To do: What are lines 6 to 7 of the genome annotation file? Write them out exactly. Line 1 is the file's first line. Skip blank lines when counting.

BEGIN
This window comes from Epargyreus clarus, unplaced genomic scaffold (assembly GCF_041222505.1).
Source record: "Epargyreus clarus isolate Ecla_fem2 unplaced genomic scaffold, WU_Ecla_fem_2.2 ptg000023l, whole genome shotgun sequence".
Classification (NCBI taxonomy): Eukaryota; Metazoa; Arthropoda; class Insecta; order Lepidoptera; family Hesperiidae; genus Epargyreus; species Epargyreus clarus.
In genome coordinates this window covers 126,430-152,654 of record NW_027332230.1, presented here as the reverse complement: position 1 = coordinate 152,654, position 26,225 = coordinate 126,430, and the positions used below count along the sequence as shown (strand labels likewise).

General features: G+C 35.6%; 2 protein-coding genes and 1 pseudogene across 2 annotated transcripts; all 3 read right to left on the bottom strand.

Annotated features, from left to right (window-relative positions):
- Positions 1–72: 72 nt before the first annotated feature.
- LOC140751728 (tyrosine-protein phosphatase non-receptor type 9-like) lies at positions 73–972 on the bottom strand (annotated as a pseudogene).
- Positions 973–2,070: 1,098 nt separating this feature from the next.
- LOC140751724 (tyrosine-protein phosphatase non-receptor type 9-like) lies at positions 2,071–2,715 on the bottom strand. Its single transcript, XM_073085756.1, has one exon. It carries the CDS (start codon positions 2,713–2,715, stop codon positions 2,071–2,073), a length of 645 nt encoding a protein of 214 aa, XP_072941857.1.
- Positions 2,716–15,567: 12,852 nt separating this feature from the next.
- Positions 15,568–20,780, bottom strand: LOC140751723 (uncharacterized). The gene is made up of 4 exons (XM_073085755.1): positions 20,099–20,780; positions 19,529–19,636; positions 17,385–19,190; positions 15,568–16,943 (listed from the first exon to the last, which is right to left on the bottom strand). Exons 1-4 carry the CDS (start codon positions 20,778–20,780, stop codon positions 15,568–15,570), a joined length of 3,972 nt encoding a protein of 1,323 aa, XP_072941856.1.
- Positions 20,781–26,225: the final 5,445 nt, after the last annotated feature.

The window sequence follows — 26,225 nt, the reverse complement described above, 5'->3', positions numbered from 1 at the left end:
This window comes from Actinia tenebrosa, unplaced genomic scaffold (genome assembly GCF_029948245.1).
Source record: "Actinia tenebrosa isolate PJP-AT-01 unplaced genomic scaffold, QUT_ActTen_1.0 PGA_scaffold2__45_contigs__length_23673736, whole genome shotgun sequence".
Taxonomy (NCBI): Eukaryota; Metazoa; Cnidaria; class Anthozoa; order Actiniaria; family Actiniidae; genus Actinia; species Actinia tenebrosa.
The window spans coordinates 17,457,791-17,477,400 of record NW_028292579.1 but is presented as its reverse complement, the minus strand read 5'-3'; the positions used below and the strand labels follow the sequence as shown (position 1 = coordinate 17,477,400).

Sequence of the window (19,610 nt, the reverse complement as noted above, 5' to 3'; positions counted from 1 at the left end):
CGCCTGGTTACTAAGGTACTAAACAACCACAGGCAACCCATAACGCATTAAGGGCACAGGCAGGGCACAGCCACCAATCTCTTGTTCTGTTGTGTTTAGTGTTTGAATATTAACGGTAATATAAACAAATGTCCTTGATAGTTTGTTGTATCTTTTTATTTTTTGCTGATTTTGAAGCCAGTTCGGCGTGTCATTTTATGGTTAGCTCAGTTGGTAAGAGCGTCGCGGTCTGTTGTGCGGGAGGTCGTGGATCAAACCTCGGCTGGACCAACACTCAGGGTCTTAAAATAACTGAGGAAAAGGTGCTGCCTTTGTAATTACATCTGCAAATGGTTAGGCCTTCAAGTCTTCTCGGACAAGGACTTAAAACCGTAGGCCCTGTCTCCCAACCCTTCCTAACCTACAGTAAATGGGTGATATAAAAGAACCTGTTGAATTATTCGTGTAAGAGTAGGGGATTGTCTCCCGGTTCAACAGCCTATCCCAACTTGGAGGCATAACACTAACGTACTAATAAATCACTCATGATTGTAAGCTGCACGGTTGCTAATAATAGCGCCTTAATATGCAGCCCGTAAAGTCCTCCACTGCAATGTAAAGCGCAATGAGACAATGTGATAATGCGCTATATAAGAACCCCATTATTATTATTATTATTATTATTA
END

Annotated features, from left to right (window-relative positions):
- Positions 1–72: 72 nt before the first annotated feature.